Third Firing .... June 1st, 2000
Kiln Log Book
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The second firing had taught us more about wood types and ash, about stoking rhythm and wood management, etc. For our third firing we wanted to try to duplicate the excellent ash build-up of the second firing, improve the loading of the kiln to provide a more even flow path and heat distribution, and manage ourselves and the work area to create less chaos.
During the two months between the second and third firing we had discussed mostly the things that irritated us ... too many people created make-work and lost souls, wood ended up being piled all around and was a safety hazard, the stoking technique (or lack of) had done some damage to the kiln as long pieces (up to 4') were put into the stoke holes.
We had gotten two enormous loads of 4' long (mostly) oak 2x4's from a pallet recycling shop in Eugene and had taken the time to saw them all in half. We had created specific areas for stacking wood near the kiln and had pre-loaded these areas with considerable wood. We had decided to use cedar (old/used shingles and fencing) to start the fire and to stoke for the first few hours. This in conjunction with constant "fluffing" of the coal bed in the main firebox would provide a large amount of ash in the critical early hours.
In order to ensure we had enough ware to fill both chambers and allow for a more consistent, balanced load we had opened up the firing to other potters at Club Mud (the clay co-op we belong to in Eugene). However, we had also cut down the number of people who would actually be at the firing to the six (sort-of) original builders. We divided all the wares into one table of pieces for the second/salt chamber and another for the first. We took more time to study the pieces and plan (what a concept) how the actual load of the chamber would go.
The time spent in loading was well worth the effort. In the end we had both chambers (as can be seen from the photos) fairly well packed. Both chambers had large pieces on the top shelves which by nature created a tendency for the flame path to go across the top. Our experience from the first two firings had told us that we would have to pay special attention to managing the flame path down towards the floor in order to minimize the heat imbalance and ensure even ash layer.
The firing went pretty much as expected ... we had to struggle with some imbalance of heat as with the first two firings, but everything went quite smoothly. We moved from the main firebox to the first chamber firebox (alternating between the two in the beginning) as we worked the heat/flame up through the entire kiln.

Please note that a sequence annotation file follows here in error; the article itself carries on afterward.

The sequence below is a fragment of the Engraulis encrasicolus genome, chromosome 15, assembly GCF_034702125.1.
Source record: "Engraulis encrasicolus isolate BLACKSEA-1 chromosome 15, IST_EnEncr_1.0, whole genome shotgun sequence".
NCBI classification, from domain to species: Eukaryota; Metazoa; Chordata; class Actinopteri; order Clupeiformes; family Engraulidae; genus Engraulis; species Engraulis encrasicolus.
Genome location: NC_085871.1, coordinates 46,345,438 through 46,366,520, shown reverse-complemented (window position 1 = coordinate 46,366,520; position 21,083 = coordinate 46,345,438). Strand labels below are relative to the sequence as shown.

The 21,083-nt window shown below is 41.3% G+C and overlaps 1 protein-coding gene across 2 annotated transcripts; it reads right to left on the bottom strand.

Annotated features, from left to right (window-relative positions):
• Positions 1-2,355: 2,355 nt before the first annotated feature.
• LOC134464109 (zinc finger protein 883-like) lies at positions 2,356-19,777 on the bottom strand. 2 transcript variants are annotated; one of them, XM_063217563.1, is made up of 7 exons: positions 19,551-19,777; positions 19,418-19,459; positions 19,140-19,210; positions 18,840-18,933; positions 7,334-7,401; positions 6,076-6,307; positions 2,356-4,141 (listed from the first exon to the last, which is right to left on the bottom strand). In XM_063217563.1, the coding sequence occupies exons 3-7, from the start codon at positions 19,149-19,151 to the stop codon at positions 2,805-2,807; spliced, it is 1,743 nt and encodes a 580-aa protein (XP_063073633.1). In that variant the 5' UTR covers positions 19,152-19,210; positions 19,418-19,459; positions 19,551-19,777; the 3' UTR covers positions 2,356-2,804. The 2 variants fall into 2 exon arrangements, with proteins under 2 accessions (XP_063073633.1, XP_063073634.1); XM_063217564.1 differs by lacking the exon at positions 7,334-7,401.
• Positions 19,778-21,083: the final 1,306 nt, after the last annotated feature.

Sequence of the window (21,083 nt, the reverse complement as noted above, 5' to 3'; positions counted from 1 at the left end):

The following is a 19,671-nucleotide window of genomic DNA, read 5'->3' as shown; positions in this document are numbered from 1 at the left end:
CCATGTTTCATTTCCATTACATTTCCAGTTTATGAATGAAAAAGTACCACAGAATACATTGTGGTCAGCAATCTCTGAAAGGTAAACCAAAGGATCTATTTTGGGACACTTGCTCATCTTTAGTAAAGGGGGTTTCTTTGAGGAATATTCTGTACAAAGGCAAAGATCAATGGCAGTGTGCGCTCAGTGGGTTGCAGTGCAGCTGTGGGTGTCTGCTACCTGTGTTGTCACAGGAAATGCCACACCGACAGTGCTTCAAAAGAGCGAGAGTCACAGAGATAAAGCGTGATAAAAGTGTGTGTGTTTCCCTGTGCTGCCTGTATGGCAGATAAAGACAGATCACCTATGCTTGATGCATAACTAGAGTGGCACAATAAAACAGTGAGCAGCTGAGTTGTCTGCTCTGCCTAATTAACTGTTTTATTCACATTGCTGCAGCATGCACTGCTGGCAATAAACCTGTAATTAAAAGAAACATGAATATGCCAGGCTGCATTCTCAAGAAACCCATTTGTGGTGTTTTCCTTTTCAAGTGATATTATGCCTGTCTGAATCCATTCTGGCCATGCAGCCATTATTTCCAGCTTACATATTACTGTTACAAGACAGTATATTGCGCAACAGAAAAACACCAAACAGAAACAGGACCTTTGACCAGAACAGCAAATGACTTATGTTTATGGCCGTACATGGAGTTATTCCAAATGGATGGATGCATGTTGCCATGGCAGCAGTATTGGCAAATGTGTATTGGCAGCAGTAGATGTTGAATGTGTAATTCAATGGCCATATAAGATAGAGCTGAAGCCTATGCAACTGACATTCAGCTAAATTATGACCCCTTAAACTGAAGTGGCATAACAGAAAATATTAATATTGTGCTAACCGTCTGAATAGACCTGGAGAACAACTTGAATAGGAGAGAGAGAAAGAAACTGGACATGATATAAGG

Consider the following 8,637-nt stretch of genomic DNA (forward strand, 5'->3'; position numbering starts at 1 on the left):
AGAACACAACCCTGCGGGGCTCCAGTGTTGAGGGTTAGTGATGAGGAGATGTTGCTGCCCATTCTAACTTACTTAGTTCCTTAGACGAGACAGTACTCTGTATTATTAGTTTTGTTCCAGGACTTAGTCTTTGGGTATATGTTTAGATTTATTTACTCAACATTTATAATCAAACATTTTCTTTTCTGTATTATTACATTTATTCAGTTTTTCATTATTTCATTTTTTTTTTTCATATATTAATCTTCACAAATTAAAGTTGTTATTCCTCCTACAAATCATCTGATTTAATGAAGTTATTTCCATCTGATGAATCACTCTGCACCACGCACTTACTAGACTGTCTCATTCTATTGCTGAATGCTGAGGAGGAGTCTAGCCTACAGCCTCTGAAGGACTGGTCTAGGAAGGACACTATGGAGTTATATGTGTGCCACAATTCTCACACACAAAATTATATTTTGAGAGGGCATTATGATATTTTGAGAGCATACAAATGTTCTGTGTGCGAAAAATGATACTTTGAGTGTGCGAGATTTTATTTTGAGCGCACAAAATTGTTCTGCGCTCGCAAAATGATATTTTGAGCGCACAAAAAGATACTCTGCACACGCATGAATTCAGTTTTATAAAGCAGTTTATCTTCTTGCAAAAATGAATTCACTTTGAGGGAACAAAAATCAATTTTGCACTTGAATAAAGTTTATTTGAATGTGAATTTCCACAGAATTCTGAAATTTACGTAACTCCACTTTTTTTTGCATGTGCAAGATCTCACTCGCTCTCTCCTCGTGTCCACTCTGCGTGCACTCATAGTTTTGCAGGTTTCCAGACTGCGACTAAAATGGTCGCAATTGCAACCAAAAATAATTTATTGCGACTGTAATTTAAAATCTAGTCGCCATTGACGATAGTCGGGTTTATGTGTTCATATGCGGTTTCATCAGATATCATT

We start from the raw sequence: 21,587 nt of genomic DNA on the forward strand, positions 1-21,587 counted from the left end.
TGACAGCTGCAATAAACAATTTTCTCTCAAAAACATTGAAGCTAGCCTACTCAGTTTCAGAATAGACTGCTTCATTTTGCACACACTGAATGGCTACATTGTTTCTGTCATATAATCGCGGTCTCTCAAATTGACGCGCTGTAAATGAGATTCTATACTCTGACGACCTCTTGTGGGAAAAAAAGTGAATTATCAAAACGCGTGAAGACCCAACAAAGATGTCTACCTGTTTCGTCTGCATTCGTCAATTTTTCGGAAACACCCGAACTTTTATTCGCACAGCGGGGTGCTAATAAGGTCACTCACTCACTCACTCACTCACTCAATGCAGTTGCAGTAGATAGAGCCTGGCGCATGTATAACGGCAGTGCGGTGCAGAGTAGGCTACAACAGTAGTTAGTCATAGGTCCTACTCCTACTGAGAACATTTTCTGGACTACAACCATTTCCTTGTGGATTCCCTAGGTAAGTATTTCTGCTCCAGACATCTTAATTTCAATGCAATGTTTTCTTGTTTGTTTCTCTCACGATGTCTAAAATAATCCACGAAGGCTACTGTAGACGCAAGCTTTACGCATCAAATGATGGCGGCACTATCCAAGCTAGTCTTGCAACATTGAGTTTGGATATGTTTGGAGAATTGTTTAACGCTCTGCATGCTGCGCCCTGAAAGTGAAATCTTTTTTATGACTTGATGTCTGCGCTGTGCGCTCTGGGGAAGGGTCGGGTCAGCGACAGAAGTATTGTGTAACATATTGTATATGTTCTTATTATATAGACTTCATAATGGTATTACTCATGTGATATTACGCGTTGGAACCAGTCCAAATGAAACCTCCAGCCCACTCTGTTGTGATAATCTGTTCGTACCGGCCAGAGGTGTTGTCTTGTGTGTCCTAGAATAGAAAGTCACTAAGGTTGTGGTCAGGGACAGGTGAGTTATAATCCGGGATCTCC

Then as the first chamber got to temperature (Cone 9-ish) we began to alternate with the second chamber. Moving then totally to the second chamber while occasionally putting wood in the main firebox and/or first chamber to prevent re-oxidation. We salted the second chamber starting at about Cone-8(ish) and kept this up till we shut down at Cone-10(ish).
The firing went for almost eighteen hours. We mudded all the stoke holes, peeps, and air ports and left the kiln to cool for two days. On Sunday we all (plus some of the people who from Club Mud that had put in pieces - shown in "clean" dress clothes!) arrived to open up the kiln, eat lots of food and drink cold beers as the temperature was in the low 80's.
The salt chamber was still a little hot, so we started unloading the first chamber and were rewarded with some wonderful pieces. During the firing there had been three loud "pops" about 45 minutes into the firing (which confused us since the kiln temperature would have been still low at that time). We discovered that one of the potter's ware, which had been super saturated with soda ash solution, appears to have had trapped air/vapor inside and exploded ... wiping out many other pieces.
All-in-all we were happy with the results. We did have a bit too much ash in some places (mostly in the lower areas of the first chamber) and some larger pieces which were placed on their sides had slumped under the weight (and the Cone-11 at the top). But no one was complaining ...